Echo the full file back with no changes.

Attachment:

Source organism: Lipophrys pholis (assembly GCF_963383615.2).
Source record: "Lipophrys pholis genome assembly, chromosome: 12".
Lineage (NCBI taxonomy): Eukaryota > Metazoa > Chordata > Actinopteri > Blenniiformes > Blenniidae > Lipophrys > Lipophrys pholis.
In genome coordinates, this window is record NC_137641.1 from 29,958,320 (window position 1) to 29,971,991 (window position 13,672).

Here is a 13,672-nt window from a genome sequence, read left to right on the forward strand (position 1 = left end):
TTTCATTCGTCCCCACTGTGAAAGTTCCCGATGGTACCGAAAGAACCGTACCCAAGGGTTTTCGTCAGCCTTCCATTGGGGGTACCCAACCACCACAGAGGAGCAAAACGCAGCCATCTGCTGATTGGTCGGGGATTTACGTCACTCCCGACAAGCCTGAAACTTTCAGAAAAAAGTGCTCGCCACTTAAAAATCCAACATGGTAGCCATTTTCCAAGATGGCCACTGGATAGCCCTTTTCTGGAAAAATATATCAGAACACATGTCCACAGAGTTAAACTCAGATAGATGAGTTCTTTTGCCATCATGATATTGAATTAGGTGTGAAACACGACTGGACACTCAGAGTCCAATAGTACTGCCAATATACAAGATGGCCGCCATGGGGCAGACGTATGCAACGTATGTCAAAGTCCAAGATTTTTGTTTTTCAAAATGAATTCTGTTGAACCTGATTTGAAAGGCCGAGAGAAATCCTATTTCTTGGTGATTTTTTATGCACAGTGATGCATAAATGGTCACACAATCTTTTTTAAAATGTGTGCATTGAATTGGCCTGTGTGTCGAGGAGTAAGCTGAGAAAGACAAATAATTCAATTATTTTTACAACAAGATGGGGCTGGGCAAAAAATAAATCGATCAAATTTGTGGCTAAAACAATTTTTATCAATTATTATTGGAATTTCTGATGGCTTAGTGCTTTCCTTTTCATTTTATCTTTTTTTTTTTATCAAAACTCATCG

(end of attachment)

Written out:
Source organism: Lipophrys pholis (assembly GCF_963383615.2).
Source record: "Lipophrys pholis genome assembly, chromosome: 12".
Lineage (NCBI taxonomy): Eukaryota > Metazoa > Chordata > Actinopteri > Blenniiformes > Blenniidae > Lipophrys > Lipophrys pholis.
In genome coordinates, this window is record NC_137641.1 from 29,958,320 (window position 1) to 29,971,991 (window position 13,672).

Here is a 13,672-nt window from a genome sequence, read left to right on the forward strand (position 1 = left end):
TTTCATTCGTCCCCACTGTGAAAGTTCCCGATGGTACCGAAAGAACCGTACCCAAGGGTTTTCGTCAGCCTTCCATTGGGGGTACCCAACCACCACAGAGGAGCAAAACGCAGCCATCTGCTGATTGGTCGGGGATTTACGTCACTCCCGACAAGCCTGAAACTTTCAGAAAAAAGTGCTCGCCACTTAAAAATCCAACATGGTAGCCATTTTCCAAGATGGCCACTGGATAGCCCTTTTCTGGAAAAATATATCAGAACACATGTCCACAGAGTTAAACTCAGATAGATGAGTTCTTTTGCCATCATGATATTGAATTAGGTGTGAAACACGACTGGACACTCAGAGTCCAATAGTACTGCCAATATACAAGATGGCCGCCATGGGGCAGACGTATGCAACGTATGTCAAAGTCCAAGATTTTTGTTTTTCAAAATGAATTCTGTTGAACCTGATTTGAAAGGCCGAGAGAAATCCTATTTCTTGGTGATTTTTTATGCACAGTGATGCATAAATGGTCACACAATCTTTTTTAAAATGTGTGCATTGAATTGGCCTGTGTGTCGAGGAGTAAGCTGAGAAAGACAAATAATTCAATTATTTTTACAACAAGATGGGGCTGGGCAAAAAATAAATCGATCAAATTTGTGGCTAAAACAATTTTTATCAATTATTATTGGAATTTCTGATGGCTTAGTGCTTTCCTTTTCATTTTATCTTTTTTTTTTTATCAAAACTCATCG